Bradbury & Evans, 1849, - THACKERAY, William Makepeace. Vanity Fair : A Novel without a Hero. With Illustrations on Steel and Wood by the Author. London : Bradbury & Evans, 1849. First Edition, mixed State (with engraved title-page date of 1849, "Mr. Pitt" on page 453, but without the woodcut of the Marquis de Steyne on page 336). Pp [i]-xvi,[1]-624,[1]-[8](ads),frontis + engraved title-page, + 38 plates. 8vo, blue pressed cloth, gilt lettering to spine. Both inner hinges cracked, rear outer hinge cracked, wear to spine ends, corners bumped, some light stains to cloth, offsetting from plates to opposite pages, brown spotting to frontis + engraved title-page, previous owner's name to endpaper and title page, else a very good copy internally, needs to be rebacked. In original cloth. with original end-papers. 1,000.00 [Attributes: First Edition; Hard Cover]

      [Bookseller: John W. Doull, Bookseller (A.B.A.C.)]
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        Anatomie comparee: receuil de planches de myologie dessinees par G. Cuvier ou executees sous les yeux par Laurillard et Mercier.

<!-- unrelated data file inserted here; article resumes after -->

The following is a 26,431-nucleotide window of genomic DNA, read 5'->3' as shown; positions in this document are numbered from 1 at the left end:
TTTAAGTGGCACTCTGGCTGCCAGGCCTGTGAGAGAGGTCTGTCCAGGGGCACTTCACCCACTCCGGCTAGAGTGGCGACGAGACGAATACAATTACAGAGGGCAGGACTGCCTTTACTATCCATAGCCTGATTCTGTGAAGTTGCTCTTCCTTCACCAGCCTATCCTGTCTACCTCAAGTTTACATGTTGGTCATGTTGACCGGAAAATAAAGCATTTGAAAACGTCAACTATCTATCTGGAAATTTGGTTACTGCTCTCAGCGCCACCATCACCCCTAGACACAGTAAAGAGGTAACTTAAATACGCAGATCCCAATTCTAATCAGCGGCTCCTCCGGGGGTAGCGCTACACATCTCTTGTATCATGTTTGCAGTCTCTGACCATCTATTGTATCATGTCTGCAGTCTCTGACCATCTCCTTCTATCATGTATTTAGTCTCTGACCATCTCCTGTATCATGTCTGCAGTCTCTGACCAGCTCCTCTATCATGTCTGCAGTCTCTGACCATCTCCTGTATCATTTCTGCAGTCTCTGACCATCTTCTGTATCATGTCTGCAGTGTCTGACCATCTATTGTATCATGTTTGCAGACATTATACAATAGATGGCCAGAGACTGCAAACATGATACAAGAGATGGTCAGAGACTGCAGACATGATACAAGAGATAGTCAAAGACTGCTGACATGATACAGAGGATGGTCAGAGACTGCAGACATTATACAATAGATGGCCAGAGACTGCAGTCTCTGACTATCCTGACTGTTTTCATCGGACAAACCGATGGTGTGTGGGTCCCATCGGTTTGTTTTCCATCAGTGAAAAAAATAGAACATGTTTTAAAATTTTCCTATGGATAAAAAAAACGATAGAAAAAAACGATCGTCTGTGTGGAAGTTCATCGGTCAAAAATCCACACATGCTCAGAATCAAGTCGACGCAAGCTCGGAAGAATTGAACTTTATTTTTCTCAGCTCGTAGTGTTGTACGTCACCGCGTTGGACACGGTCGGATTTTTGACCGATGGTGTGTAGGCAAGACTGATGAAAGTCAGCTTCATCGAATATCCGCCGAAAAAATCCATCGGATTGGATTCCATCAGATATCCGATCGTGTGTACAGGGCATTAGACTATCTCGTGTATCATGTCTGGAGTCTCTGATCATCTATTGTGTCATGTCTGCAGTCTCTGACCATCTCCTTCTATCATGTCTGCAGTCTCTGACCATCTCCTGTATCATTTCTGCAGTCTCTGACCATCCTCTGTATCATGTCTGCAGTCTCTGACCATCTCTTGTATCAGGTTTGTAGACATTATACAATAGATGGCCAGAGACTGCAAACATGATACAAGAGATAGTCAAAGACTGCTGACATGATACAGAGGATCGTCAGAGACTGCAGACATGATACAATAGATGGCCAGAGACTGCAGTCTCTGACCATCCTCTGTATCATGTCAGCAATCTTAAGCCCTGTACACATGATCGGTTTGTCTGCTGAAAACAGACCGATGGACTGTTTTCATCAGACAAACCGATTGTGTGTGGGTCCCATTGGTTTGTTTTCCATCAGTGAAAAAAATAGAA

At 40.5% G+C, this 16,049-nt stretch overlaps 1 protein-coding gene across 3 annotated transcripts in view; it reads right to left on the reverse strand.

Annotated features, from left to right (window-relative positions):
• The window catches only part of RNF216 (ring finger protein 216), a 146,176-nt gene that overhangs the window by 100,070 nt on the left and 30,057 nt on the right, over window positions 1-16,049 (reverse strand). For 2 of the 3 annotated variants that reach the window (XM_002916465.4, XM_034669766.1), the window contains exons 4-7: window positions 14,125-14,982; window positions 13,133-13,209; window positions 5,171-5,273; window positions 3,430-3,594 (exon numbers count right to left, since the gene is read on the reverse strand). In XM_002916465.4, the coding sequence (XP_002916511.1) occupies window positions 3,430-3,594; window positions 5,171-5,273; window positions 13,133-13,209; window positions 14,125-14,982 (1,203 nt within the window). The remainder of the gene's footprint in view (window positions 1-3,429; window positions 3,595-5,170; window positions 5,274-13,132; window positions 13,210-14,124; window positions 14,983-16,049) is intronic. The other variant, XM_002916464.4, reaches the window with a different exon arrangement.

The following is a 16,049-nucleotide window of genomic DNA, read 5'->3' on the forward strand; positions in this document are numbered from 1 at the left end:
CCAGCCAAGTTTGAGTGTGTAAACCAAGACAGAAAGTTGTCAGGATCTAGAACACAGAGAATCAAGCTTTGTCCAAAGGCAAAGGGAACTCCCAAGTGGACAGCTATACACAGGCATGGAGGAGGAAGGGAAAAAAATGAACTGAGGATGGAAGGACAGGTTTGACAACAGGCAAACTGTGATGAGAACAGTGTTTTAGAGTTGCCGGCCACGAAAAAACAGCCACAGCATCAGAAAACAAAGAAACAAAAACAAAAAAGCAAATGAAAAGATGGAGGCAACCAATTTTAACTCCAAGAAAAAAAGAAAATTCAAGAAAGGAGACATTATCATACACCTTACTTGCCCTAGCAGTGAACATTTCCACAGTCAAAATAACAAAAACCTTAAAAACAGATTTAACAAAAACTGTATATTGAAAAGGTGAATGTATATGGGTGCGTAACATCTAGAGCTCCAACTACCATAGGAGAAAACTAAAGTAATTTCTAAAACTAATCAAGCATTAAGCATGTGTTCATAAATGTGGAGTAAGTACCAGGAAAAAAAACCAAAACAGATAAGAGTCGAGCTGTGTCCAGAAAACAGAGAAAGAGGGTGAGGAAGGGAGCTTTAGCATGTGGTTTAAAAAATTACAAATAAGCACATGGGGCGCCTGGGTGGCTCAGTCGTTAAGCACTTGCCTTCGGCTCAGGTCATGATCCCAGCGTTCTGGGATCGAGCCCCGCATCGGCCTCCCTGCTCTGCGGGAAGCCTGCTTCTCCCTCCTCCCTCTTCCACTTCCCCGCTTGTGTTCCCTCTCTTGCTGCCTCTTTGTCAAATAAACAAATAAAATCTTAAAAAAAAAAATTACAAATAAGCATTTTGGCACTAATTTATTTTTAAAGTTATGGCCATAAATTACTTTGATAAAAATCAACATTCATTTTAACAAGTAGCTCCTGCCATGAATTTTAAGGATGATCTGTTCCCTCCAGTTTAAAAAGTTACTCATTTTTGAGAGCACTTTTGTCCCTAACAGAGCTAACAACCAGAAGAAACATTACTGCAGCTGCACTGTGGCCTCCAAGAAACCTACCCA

. Paris, Dusacq, 1849-1856. In two volumes. Elephant folio (58.0 x 42.0 cm). 336 lithographed plates with descriptive text and three handwritten tables at the end of each volume. Volume I: Title, pp. vi ("Note preliminaire"), 168 (90 individually numbered, and 39 double-sized and double numbered) plates, 23 explanatory text leaves; Volume II: 168 plates (112 individually numbered, and 28 double-sized and double numbered,) 30 explanatory text leaves. Uniform contemporary green half calf over green pebbled boards. Spines with five raised bands, gilt ornaments and title. Marbled endpapers. Top edges gilt.* Monumental and very rare work on the myology, osteology and anatomy of vertebrates, starting with "l'Homme Negre" (12 plates), followed by, for instance, Orang-Outang (5), Magot (13), Papion (17), Coaita (8), Sajou (2), Maki (4), Ours (13), Chien (12), Hyene (14), Lionne (13), Panthere (13), Guepard (1), Kanguroo (21), Marmotte (5), Castor (10), Porc (5), Lapin (5), Agouti (6), Orycterope (3), Ornithorynque (6), Elephant (26), Hippopotame (7), Cochon (9), Tapir (4), Ane (10), etc., etc. Copies of this posthumously published atlas are extremely rare. The Bibliotheque Nationale in Paris only possesses an incomplete copy. Most of the elaborately drawn plates are by Cuvier; the remaining are by Laurillard, his pupil. In the preface we read that it was Cuvier's opinion that myology had been greatly neglected in comparative research. It had been Cuvier's aim to publish a large work on comparative anatomy. Cuvier had great difficulty finding a publisher, as none were willing to produce this costly and sumptuously illustrated atlas. In 1840 however, a special grant was given by the state to make publication possible. It was published in livraisons over a period of 7 years. Because the work is very uncommon it is likely that it was only published in a small edition. DSB: "Seeking to produce one great Anatomie comparee, he spent his life gathering some 13000 items for the museum's public gallery and collecting drawings and documents; 336 plates made according to his drawings and those of Laurillard appeared between 1849 and 1856, with the title Anatomie comparee, Recueil de planches de Myologie". All plates are beautifully executed and the work as offered is in very good condition. Nissen indicates that plates 309, 310, 324 and 325 and the explanatory text to plates 336-340 have never been published; which is consistent with our copy, but also consistent with other copies. Bindings slightly rubbed and somewhat soiled, corners a bit bumped, but despite several signs of use and wear generally still in a good and sound condition. Title page, plates 21, 109, 198, 220, and the explanation sheet to plate 169 with a library stamp in the lower margin. Plate 243 and its explanation leaf with a small (less than one square cm) piece of text (a few letters) and paper loss due to adhesion, last plate strongly age-toned, otherwise only slightly toned in places and occasionally very weakly thumbed, but these are minor flaws and it is definitely, in all, a good, complete copy. There are very few copies available in libraries worldwide and there has been no more than one auction record in the last 50 years. DSB III, p. 524: Nissen ZBI, 1005..